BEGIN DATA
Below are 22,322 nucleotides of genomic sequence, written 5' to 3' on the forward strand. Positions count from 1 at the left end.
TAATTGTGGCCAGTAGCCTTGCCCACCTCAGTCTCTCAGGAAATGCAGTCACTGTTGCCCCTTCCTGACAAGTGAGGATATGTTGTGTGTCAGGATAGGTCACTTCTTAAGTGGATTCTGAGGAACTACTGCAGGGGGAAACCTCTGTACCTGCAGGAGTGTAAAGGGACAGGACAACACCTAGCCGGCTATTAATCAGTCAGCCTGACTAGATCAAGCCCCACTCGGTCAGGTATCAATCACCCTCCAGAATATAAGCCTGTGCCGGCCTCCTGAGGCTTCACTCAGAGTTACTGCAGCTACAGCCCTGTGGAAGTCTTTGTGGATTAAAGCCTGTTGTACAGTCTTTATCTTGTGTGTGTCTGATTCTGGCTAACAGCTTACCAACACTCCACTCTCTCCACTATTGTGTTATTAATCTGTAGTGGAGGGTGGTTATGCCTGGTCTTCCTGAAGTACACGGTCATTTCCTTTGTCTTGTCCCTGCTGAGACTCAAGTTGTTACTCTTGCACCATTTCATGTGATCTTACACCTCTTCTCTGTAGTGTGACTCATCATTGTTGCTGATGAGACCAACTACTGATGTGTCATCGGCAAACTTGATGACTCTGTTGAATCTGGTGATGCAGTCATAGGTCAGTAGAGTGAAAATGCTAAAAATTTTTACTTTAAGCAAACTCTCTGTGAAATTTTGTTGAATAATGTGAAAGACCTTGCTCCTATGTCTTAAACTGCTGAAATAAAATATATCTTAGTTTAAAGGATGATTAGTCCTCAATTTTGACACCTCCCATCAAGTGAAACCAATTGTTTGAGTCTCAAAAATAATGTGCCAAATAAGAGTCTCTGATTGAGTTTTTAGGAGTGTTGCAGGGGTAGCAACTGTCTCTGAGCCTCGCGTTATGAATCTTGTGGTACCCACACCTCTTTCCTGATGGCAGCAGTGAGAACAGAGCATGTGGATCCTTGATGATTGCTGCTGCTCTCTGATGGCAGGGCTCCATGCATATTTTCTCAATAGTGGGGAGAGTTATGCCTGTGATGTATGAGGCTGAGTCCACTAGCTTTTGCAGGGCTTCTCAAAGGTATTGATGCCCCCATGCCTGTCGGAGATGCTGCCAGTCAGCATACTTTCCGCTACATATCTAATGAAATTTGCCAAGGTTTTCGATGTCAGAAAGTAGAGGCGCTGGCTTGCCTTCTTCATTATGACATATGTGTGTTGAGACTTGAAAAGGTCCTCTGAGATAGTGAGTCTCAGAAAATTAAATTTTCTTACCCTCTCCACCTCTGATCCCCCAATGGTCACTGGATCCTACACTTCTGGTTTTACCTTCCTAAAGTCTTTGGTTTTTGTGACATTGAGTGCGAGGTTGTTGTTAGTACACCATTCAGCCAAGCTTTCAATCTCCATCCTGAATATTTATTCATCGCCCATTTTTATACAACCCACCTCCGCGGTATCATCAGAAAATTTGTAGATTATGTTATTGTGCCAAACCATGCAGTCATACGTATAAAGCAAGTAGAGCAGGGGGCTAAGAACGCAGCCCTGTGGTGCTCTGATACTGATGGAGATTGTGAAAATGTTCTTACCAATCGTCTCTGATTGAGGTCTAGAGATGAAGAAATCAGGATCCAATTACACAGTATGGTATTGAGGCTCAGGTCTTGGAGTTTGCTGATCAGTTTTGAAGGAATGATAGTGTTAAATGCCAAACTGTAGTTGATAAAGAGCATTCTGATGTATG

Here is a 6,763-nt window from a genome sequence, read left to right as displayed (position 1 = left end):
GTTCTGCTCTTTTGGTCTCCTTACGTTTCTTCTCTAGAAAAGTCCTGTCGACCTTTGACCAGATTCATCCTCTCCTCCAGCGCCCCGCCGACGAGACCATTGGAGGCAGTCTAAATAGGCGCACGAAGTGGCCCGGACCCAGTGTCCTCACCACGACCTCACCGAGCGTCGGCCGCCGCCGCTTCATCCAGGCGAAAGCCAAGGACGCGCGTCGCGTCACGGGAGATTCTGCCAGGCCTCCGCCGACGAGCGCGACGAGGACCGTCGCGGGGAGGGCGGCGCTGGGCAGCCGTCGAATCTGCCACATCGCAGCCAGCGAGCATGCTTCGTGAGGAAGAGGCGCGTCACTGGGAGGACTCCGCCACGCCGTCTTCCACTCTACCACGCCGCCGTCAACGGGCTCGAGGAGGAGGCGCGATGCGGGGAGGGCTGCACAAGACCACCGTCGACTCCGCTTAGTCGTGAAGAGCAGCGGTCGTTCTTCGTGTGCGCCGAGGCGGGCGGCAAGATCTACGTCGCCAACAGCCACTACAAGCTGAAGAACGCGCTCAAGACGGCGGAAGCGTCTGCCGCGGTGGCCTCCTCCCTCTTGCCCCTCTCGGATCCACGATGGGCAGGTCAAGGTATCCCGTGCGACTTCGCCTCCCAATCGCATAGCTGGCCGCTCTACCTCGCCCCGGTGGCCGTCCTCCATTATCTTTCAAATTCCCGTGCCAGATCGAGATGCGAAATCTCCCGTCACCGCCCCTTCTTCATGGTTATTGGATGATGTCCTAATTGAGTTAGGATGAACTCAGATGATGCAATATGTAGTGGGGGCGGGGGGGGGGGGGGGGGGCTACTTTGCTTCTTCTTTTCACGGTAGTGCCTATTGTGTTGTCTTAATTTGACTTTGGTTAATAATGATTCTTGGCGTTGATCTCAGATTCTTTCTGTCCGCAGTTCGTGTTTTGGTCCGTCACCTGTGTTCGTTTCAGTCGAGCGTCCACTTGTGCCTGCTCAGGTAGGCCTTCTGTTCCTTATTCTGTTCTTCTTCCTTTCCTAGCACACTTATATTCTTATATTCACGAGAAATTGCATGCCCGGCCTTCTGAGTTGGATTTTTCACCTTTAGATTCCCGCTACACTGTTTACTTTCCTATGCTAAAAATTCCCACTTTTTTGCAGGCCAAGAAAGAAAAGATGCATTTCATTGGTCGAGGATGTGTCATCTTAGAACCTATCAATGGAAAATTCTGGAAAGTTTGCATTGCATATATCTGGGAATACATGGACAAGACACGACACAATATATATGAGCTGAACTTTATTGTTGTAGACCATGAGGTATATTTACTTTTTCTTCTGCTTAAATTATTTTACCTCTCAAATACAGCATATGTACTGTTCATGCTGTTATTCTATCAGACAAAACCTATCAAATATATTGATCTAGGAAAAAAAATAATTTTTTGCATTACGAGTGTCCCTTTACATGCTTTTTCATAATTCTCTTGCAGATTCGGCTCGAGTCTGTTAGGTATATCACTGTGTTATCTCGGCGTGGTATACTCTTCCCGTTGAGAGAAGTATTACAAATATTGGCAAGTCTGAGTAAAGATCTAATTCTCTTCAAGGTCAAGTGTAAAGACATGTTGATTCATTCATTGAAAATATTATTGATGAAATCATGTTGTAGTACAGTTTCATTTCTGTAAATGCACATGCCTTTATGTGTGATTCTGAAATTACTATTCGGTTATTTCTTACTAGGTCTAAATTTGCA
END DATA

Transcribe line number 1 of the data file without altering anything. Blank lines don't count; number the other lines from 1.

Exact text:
Below are 22,322 nucleotides of genomic sequence, written 5' to 3' on the forward strand. Positions count from 1 at the left end.